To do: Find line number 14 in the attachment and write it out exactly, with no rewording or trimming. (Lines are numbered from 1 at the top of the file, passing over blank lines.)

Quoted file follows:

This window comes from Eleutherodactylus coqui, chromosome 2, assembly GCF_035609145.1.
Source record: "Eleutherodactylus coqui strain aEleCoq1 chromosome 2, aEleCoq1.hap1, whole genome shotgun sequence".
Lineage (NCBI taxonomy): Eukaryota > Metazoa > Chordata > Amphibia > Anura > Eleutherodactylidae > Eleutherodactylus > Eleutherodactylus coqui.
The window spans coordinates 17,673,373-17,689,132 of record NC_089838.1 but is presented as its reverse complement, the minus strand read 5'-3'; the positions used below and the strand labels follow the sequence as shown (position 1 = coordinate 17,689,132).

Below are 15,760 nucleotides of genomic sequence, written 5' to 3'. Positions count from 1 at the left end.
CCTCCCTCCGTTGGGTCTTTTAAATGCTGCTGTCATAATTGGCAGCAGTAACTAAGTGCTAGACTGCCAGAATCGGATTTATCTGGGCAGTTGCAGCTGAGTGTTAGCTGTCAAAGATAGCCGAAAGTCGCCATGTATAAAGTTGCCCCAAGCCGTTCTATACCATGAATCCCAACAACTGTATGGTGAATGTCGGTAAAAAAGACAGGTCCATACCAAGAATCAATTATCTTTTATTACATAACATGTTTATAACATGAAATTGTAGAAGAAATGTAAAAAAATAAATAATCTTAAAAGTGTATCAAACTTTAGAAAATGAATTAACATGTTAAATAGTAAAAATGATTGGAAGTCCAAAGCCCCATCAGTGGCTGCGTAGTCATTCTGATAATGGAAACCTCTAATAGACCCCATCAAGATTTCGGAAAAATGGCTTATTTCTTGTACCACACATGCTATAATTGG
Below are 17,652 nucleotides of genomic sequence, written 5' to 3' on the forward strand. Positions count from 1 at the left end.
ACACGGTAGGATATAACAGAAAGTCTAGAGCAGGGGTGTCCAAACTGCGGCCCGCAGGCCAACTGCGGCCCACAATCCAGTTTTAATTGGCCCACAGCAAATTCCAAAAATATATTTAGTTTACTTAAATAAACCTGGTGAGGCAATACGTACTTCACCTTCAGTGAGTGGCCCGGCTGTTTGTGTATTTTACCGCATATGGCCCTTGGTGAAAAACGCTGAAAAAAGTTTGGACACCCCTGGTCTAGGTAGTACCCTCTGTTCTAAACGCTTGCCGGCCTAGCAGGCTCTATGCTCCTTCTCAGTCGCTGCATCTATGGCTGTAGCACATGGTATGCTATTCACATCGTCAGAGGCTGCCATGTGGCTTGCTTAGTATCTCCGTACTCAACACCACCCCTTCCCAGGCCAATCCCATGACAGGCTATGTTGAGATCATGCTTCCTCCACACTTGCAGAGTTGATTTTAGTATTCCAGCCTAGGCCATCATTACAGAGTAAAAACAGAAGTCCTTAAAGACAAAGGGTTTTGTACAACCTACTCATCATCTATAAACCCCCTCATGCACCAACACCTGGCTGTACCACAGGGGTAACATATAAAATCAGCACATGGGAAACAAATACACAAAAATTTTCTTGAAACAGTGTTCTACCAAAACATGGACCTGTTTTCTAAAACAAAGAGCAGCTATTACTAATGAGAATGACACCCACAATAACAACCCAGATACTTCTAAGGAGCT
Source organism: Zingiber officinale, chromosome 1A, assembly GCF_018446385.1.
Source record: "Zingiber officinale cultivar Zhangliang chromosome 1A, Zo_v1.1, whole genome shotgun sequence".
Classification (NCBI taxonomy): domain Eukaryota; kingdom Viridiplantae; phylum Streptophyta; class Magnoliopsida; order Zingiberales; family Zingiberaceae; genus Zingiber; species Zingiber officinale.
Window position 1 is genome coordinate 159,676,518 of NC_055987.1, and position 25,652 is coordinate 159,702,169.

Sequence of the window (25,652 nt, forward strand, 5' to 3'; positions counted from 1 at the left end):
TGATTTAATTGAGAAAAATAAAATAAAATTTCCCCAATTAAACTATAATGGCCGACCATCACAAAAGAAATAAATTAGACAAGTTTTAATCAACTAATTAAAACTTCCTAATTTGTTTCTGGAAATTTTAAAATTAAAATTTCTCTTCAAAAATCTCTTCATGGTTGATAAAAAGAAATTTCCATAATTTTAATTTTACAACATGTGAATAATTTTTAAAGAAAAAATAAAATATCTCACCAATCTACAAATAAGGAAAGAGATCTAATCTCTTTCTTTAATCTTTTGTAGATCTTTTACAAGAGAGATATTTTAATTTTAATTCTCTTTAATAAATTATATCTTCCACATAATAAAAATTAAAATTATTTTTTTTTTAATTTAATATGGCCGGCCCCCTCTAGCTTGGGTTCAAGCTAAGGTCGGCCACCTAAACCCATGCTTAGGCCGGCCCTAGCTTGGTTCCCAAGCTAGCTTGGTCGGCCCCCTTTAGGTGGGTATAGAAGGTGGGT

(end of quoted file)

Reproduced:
TGATTTAATTGAGAAAAATAAAATAAAATTTCCCCAATTAAACTATAATGGCCGACCATCACAAAAGAAATAAATTAGACAAGTTTTAATCAACTAATTAAAACTTCCTAATTTGTTTCTGGAAATTTTAAAATTAAAATTTCTCTTCAAAAATCTCTTCATGGTTGATAAAAAGAAATTTCCATAATTTTAATTTTACAACATGTGAATAATTTTTAAAGAAAAAATAAAATATCTCACCAATCTACAAATAAGGAAAGAGATCTAATCTCTTTCTTTAATCTTTTGTAGATCTTTTACAAGAGAGATATTTTAATTTTAATTCTCTTTAATAAATTATATCTTCCACATAATAAAAATTAAAATTATTTTTTTTTTAATTTAATATGGCCGGCCCCCTCTAGCTTGGGTTCAAGCTAAGGTCGGCCACCTAAACCCATGCTTAGGCCGGCCCTAGCTTGGTTCCCAAGCTAGCTTGGTCGGCCCCCTTTAGGTGGGTATAGAAGGTGGGT